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Title

Densitometric Radiographic Imaging With Contour Sensors

AuthorsAlbiol Colomer, Francisco CSIC ORCID ; Corbi Bellot, Alberto; Albiol Colomer, Alberto
KeywordsConventional X-ray imaging
contour data
densitometric images
dynamic range
depth information
Issue DateJan-2019
PublisherInstitute of Electrical and Electronics Engineers
CitationIEEE Access 7: 18902- 18914 (2019)
AbstractWe present the technical/physical foundations of a new imaging technique that combines ordinary radiographic information (generated by conventional X-ray settings) with the patient's volume to derive densitometric images. Traditionally, these images provide quantitative information about tissues densities. In our approach, they graphically enhance either soft or bony regions. After measuring the patient's volume with contour recognition devices, the physical traversed lengths within it (as the Roentgen beam intersects the patient) are calculated and pixel-wise associated with the original radiograph (X). In order to derive this map of lengths (L), the camera equations of the X-ray system and the contour sensor are determined. The patient's surface is also translated to the point-of-view of the X-ray beam and all its entrance/exit points are sought with the help of ray-casting methods. The derived L is applied to X as a physical operation (subtraction), obtaining soft tissue(D S ) or bone-enhanced (D' B ) figures. In the D S type, the contained graphical information can be linearly mapped to the average electronic density (traversed by the X-ray beam). This feature represents an interesting proof-of-concept of associating density data to radiographs, but most important, their intensity histogram is objectively compressed, i.e., the dynamic range is more shrunk (compared against the corresponding X). This leads to other advantages: improvement in the visibility of border/edge areas (high gradient), extended manual window level/width manipulations during screening, and immediate correction of underexposed X instances. In the D' B type, high-density elements are highlighted and easier to discern. All these results can be achieved with low-energy beam exposures, saving costs and dose. Future work will deepen this clinical side of our research. In contrast with other image-based modifiers, the proposed method is grounded on the measurement of a physical entity: the span...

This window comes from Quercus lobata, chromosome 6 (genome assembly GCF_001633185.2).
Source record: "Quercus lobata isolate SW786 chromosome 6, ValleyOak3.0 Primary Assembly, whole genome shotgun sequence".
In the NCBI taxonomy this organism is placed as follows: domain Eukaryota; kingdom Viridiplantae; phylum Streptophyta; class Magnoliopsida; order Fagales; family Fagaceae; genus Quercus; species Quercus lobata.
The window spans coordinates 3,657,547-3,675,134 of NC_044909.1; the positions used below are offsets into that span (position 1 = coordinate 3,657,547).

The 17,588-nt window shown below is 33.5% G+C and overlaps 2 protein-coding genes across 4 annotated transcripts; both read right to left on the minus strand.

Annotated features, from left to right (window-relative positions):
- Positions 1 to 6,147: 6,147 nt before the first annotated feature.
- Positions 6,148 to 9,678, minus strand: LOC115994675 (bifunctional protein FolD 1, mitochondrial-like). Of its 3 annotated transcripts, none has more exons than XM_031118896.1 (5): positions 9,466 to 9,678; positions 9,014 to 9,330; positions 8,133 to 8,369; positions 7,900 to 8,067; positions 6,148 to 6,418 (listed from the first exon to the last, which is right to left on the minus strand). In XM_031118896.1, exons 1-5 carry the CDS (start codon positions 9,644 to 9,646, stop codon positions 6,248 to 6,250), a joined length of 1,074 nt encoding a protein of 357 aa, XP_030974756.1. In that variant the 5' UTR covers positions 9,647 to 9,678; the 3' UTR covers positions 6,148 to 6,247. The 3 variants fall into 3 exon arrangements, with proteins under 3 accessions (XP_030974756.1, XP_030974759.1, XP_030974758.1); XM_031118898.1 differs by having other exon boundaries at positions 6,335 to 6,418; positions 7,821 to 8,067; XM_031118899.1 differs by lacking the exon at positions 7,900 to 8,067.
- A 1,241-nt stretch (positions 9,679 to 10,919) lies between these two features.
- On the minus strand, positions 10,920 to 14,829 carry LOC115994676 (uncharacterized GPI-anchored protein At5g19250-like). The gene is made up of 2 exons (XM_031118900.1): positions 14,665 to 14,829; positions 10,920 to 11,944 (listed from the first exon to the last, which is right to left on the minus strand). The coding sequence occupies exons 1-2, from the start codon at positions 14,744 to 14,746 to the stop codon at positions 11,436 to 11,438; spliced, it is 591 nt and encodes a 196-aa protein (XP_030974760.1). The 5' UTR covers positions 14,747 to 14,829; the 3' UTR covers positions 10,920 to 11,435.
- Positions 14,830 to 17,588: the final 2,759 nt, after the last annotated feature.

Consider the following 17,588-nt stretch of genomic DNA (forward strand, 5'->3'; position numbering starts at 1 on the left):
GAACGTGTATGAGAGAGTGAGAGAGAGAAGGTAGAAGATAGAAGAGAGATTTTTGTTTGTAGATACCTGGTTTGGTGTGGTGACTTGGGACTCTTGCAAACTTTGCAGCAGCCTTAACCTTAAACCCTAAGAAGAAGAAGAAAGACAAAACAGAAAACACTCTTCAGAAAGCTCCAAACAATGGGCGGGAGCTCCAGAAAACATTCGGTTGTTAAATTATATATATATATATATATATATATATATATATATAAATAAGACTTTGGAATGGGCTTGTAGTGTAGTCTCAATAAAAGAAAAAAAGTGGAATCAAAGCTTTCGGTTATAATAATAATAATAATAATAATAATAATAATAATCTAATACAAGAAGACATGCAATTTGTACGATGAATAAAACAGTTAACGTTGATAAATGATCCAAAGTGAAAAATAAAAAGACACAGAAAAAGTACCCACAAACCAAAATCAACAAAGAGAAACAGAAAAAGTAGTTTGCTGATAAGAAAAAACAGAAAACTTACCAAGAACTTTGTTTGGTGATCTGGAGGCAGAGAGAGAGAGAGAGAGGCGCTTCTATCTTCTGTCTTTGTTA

Publisher version (URL)http://dx.doi.org/10.1109/ACCESS.2019.2895925
URIhttp://hdl.handle.net/10261/208381
DOI10.1109/ACCESS.2019.2895925
Identifiersdoi: 10.1109/ACCESS.2019.2895925
issn: 2169-3536
Appears in Collections:(IFIC) Artículos

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